If your teen is stressed out, there are some relaxation methods that might help. Just breathing and counting is one; you’ve probably heard the advice to take a deep breath and count to 10, so this is nothing new. Encourage your teenager to take a deep, slow breath through his or her nose, then to exhale just as slowly through the mouth. Paying attention to slow breathing can slow their heart rate and make them feel calmer in a trying situation. Dealing with anxiety is stressful and hard but relaxation is a way to reduce that.

There are plenty of relaxation techniques that your teen might be interested in trying. Yoga is popular and can be done either in a class or in the privacy of your own home with a video or even a YouTube episode. Progressive muscle relaxation is another. Guided imagery or simply listening to calming music can also be helpful. Encourage your teen to try different methods to see what type helps them when dealing with anxiety.

Discourage Unhealthy Coping Mechanisms

While it’s important to encourage healthy coping mechanisms like exercising and breathing, it’s equally important to discourage less healthy tactics. If your teen is drinking, smoking, overeating, staying in bed all day, or developing the symptoms of an eating disorder, these behaviors need to be addressed. In some cases, anxiety can end up leading to an addiction, an eating disorder, or depression, so be aware of any unhealthy coping mechanisms that seem to be part of your teen’s routine.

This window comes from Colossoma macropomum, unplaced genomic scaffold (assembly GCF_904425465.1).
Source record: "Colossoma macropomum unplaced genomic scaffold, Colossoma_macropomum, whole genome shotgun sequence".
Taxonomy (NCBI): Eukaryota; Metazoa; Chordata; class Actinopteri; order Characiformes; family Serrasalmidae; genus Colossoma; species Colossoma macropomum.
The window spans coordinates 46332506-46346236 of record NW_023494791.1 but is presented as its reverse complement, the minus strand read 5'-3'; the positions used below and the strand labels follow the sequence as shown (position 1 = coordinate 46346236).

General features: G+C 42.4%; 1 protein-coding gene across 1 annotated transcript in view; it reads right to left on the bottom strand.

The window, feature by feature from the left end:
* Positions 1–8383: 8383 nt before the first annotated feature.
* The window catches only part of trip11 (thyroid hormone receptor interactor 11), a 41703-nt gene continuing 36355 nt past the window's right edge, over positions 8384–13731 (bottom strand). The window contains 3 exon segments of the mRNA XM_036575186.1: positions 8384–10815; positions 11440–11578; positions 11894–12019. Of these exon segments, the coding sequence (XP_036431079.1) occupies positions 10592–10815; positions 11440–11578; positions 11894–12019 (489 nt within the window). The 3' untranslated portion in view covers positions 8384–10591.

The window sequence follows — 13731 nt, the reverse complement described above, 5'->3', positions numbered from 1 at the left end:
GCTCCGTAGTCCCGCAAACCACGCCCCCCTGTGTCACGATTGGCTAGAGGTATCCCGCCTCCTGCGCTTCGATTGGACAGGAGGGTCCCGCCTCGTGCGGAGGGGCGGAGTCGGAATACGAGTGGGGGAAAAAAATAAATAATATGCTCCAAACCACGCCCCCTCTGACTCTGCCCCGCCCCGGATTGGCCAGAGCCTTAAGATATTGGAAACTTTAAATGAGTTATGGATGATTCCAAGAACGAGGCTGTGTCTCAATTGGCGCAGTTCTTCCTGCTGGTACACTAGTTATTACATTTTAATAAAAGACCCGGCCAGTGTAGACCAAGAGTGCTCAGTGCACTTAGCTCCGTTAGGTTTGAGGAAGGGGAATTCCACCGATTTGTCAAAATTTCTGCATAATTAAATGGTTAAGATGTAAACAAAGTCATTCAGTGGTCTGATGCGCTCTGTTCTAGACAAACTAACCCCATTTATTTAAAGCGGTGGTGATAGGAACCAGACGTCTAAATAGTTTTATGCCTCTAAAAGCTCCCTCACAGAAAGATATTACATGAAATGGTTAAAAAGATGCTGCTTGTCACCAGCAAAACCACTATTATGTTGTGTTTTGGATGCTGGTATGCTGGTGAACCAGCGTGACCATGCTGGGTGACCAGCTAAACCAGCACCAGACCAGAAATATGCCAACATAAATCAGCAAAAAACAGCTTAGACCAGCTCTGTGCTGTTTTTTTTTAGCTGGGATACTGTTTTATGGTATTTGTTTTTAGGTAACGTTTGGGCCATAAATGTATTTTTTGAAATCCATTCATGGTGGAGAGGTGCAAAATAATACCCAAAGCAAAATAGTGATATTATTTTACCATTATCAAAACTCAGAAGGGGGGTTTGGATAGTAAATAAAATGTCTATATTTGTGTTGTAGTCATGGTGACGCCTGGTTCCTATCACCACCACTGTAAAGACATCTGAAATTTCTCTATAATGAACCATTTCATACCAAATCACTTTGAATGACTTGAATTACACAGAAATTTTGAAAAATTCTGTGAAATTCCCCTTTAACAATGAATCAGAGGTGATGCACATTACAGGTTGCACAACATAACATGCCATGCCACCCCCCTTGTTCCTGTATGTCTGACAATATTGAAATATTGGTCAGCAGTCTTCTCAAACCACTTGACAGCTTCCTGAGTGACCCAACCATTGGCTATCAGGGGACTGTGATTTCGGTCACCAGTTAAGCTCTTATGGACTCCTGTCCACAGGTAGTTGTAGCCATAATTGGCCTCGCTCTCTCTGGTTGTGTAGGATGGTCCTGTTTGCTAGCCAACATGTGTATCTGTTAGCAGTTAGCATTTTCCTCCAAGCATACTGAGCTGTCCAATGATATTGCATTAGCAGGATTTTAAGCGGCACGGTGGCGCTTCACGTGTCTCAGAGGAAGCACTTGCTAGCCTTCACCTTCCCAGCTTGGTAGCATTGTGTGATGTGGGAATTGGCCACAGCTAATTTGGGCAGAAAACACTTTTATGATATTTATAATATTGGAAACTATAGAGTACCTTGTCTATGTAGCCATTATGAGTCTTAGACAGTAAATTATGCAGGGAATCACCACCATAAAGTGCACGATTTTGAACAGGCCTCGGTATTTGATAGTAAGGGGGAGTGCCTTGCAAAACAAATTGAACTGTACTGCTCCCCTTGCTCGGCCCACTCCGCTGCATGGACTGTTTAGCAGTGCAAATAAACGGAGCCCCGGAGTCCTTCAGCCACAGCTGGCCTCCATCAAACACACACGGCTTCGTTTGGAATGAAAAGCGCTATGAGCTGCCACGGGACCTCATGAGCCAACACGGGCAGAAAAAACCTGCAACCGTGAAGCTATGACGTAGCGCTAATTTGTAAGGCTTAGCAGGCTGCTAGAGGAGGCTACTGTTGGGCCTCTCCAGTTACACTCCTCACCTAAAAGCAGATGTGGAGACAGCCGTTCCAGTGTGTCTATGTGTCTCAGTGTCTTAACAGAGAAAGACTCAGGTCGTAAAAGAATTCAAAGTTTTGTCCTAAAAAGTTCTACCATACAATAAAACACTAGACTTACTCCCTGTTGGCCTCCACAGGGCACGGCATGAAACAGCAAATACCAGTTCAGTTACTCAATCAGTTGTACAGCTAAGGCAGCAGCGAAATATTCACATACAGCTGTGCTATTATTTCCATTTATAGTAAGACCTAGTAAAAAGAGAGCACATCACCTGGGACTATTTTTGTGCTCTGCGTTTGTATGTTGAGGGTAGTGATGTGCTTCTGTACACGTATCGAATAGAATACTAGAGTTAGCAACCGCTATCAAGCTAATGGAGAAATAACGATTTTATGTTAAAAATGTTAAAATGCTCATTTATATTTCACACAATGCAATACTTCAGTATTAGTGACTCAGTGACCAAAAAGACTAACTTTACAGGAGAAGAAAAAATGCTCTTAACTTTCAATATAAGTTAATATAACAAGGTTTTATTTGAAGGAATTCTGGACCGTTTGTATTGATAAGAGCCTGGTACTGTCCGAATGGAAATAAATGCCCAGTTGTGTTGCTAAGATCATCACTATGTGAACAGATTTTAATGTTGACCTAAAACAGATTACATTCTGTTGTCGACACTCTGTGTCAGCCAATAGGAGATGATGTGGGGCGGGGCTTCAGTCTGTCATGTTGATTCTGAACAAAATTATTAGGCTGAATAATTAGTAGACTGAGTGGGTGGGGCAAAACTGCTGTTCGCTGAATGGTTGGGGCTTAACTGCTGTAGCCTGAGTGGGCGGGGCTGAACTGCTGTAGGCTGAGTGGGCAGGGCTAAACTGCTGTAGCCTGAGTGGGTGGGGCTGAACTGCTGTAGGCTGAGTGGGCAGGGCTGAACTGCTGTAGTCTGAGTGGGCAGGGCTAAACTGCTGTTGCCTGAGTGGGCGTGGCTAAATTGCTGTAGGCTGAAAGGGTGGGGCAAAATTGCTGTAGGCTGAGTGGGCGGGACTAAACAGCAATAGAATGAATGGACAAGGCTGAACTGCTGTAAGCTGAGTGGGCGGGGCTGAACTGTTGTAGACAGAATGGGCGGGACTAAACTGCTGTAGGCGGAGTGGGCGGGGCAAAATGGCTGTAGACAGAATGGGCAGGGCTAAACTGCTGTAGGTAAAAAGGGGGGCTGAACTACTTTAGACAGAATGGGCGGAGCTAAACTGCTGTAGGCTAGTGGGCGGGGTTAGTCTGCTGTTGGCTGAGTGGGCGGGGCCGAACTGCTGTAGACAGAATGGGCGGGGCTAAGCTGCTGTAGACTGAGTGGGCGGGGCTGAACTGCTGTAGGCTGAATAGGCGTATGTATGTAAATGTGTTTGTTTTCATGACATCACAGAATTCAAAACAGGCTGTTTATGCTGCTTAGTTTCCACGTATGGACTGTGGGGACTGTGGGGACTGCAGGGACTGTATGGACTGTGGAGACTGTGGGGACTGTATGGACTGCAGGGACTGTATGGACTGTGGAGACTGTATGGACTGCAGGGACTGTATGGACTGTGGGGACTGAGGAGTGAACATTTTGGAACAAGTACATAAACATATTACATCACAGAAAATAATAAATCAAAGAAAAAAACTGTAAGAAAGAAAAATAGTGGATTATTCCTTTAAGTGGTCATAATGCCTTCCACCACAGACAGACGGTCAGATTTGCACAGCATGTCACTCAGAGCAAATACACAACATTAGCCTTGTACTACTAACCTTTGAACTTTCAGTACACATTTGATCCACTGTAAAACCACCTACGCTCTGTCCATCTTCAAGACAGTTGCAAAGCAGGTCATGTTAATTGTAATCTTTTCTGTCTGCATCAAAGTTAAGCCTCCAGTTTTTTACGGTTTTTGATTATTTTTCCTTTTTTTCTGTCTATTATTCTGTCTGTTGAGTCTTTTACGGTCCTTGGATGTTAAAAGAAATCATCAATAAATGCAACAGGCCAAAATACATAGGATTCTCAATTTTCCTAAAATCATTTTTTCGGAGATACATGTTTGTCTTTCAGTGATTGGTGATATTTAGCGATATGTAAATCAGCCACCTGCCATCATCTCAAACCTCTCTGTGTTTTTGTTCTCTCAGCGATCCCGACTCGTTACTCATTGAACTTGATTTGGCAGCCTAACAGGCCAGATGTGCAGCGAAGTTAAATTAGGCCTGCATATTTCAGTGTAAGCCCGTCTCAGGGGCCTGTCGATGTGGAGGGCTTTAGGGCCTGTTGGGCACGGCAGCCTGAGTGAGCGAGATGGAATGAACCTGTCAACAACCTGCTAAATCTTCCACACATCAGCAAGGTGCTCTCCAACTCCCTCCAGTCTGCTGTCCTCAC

Seek Professional Help

Finally, lifestyle changes and healthy habits are not enough to cure an anxiety disorder or other types of severe stress. If your teen is getting worse, isn’t getting better, or is showing signs of other mental issues (such as depression, obsessive-compulsive disorder, or an eating disorder), it’s time to seek professional help. You can start with your teen’s physician and ask for a referral to the proper type of mental health specialist that the doctor recommends. The good news is that even severe anxiety is not a life sentence; there are medications and therapies that can help. Talk to your teen about whether they are experiencing moderate to severe anxiety, and don’t be afraid to reach out for help. Having someone to reach out when dealing with anxiety shows that they have support to make it easy to cope with your anxiety.